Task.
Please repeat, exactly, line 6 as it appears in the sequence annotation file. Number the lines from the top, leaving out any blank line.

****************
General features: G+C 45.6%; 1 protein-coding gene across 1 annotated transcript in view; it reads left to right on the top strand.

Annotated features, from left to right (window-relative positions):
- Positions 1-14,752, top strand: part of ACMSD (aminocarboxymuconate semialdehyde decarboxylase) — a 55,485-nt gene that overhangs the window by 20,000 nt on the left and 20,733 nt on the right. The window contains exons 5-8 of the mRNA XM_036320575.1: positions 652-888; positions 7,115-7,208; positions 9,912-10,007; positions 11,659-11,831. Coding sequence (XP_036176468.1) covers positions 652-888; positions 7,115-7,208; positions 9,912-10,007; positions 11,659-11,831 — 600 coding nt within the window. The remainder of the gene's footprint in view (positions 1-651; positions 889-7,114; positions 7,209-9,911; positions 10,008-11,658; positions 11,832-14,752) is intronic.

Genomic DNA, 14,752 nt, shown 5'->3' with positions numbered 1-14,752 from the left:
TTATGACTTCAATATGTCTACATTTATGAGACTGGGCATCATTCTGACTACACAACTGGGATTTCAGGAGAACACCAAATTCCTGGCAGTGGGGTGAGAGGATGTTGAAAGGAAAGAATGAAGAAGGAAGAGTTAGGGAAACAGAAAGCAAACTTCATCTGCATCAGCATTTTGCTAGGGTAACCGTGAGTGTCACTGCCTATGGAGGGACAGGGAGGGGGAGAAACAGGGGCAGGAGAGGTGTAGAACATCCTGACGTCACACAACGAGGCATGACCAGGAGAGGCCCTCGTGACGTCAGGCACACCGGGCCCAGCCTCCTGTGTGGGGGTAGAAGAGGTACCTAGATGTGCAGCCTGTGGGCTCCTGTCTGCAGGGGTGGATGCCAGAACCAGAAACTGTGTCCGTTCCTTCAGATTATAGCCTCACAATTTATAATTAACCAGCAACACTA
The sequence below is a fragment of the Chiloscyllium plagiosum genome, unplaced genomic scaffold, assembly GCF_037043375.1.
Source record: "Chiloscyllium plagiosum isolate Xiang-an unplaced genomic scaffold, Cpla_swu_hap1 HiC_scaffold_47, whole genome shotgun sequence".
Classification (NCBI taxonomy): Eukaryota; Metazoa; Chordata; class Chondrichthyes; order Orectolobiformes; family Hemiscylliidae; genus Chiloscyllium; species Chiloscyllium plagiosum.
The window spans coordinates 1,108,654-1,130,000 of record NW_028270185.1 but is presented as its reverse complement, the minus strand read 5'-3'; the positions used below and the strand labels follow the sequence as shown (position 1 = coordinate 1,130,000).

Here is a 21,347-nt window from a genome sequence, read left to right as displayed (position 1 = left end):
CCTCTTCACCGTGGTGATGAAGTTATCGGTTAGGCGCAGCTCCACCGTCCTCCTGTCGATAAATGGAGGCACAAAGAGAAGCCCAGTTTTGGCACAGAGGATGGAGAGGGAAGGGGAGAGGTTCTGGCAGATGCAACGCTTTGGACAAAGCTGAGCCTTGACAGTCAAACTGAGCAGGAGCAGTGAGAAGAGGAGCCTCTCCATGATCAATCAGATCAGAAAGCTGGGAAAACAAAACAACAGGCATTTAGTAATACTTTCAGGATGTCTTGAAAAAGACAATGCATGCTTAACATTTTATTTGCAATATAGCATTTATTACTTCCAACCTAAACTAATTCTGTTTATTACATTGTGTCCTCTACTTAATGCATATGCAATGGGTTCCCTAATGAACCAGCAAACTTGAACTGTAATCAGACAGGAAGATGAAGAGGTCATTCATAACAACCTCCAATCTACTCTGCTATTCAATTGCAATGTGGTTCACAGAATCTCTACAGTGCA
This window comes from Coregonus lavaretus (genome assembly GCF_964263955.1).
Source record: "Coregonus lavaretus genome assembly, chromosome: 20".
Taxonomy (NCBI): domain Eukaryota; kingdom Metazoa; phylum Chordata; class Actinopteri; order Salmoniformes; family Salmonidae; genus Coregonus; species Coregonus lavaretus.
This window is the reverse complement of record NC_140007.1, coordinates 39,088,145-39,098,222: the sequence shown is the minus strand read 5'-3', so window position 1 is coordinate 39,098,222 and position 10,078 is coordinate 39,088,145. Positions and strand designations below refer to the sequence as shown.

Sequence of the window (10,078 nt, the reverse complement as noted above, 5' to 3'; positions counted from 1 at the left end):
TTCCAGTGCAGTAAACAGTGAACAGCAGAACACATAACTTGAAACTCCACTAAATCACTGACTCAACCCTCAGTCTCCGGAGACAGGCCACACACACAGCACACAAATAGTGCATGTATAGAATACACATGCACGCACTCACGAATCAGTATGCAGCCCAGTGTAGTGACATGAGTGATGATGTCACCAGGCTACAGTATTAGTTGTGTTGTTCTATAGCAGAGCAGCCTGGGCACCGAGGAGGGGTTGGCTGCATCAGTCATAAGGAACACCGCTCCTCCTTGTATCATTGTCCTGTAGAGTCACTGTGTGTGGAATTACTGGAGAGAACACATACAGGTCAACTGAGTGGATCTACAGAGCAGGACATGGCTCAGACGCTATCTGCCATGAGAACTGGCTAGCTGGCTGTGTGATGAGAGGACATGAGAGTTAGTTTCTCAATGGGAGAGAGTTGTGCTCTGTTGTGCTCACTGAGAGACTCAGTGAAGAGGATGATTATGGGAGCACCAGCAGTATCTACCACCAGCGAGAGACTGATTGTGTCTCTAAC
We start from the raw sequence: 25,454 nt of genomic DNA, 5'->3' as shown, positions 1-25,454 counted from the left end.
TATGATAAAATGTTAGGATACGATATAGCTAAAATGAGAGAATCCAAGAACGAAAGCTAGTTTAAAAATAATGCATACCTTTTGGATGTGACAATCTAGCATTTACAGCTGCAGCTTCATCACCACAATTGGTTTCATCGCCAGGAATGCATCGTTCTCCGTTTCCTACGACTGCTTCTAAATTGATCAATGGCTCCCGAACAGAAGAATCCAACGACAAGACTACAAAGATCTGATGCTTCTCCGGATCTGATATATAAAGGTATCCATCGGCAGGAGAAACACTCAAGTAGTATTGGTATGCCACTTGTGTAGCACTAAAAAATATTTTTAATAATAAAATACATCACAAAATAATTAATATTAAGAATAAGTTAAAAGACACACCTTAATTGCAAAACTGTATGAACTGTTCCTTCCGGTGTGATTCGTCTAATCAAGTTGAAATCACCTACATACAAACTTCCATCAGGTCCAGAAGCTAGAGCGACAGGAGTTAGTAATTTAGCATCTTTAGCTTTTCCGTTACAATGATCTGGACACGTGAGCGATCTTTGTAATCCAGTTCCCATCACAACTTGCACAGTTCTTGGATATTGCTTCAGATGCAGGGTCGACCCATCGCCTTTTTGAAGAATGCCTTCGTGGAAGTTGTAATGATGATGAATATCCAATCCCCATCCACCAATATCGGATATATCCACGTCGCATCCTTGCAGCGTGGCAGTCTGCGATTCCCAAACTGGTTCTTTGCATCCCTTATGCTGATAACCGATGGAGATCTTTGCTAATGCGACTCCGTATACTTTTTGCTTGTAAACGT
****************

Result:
The sequence below is a fragment of the Chiloscyllium plagiosum genome, unplaced genomic scaffold, assembly GCF_037043375.1.